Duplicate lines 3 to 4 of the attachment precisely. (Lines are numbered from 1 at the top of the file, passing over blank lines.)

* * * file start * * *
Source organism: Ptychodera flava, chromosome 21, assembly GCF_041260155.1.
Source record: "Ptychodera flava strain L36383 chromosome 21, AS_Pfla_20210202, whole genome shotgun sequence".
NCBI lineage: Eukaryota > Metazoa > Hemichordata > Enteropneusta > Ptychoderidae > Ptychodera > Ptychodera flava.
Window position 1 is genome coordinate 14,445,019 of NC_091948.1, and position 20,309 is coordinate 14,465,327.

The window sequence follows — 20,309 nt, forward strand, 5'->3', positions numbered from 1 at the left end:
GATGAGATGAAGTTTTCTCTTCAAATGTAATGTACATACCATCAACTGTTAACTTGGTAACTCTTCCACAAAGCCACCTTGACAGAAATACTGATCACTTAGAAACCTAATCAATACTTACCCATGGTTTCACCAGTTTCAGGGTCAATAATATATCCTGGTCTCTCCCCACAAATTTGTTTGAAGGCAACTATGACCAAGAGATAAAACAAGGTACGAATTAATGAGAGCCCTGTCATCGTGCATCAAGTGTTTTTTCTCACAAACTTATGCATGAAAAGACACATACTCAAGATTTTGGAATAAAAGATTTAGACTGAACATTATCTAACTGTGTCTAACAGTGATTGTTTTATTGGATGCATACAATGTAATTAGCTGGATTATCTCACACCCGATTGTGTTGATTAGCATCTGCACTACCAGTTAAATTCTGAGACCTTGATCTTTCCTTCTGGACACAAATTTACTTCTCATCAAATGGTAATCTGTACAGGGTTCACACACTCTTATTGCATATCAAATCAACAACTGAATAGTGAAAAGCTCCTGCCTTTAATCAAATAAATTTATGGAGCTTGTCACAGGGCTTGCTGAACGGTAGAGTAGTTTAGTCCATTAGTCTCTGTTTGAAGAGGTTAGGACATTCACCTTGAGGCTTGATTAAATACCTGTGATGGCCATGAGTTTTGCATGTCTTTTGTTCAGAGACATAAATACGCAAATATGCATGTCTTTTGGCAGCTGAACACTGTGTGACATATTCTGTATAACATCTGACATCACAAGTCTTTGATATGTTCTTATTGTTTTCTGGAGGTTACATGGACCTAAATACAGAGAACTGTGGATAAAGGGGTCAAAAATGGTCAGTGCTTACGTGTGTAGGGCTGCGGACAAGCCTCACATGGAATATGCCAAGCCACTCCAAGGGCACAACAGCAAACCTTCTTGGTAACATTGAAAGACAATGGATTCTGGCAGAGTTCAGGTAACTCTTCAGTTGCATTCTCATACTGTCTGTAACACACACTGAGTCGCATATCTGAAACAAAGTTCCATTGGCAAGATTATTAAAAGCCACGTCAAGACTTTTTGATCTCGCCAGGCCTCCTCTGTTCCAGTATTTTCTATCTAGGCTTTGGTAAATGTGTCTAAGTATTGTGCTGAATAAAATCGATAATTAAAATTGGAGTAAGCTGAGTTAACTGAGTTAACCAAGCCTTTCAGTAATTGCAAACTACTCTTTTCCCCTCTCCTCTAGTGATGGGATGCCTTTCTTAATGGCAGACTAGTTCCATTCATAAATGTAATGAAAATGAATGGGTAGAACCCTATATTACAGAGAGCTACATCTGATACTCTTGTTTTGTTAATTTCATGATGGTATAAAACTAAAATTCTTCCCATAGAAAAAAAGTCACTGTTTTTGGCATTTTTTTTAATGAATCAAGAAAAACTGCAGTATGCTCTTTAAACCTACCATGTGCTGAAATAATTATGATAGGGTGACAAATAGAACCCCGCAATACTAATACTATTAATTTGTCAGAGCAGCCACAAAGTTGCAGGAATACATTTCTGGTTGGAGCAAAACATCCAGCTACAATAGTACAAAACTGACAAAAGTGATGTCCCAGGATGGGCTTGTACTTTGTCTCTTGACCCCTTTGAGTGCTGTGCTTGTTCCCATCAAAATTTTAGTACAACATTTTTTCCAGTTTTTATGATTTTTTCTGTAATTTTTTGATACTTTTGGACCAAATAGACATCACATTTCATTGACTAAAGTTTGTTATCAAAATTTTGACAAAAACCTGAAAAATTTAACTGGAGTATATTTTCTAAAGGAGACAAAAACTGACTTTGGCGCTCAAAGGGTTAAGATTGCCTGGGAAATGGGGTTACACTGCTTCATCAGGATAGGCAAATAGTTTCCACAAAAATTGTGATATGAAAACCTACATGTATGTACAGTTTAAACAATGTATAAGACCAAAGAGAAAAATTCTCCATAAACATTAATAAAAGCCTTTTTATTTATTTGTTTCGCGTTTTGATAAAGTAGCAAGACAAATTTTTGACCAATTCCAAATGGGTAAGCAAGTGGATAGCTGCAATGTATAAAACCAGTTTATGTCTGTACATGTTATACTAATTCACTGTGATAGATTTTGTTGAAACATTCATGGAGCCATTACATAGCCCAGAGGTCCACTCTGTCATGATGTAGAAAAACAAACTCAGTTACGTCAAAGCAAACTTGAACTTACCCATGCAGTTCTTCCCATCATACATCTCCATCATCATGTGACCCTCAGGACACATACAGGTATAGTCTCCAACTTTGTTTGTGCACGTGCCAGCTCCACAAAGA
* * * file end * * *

NCBI lineage: Eukaryota > Metazoa > Hemichordata > Enteropneusta > Ptychoderidae > Ptychodera > Ptychodera flava.
Window position 1 is genome coordinate 14,445,019 of NC_091948.1, and position 20,309 is coordinate 14,465,327.